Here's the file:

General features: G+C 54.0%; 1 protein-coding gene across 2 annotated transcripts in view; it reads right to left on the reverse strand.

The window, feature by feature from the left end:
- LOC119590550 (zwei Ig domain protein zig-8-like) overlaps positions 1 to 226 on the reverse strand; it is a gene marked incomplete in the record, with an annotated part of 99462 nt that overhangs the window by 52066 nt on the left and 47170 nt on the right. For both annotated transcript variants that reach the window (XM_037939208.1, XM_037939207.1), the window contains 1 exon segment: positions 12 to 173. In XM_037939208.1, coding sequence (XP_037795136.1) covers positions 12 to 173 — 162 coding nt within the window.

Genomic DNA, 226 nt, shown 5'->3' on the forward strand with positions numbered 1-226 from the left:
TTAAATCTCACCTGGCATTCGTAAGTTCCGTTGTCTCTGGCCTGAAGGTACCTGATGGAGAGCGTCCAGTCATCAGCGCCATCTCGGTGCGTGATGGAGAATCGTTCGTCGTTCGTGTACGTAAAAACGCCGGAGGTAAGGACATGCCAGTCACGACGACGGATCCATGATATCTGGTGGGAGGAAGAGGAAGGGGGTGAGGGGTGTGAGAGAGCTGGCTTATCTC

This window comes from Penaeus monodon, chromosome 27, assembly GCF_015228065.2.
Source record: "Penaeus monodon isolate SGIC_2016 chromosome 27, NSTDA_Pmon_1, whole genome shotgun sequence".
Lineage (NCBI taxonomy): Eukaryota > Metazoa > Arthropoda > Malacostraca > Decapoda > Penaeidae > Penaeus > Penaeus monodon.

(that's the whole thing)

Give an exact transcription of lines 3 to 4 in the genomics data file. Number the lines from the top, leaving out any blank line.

- LOC119590550 (zwei Ig domain protein zig-8-like) overlaps positions 1 to 226 on the reverse strand; it is a gene marked incomplete in the record, with an annotated part of 99462 nt that overhangs the window by 52066 nt on the left and 47170 nt on the right. For both annotated transcript variants that reach the window (XM_037939208.1, XM_037939207.1), the window contains 1 exon segment: positions 12 to 173. In XM_037939208.1, coding sequence (XP_037795136.1) covers positions 12 to 173 — 162 coding nt within the window.

Genomic DNA, 226 nt, shown 5'->3' on the forward strand with positions numbered 1-226 from the left: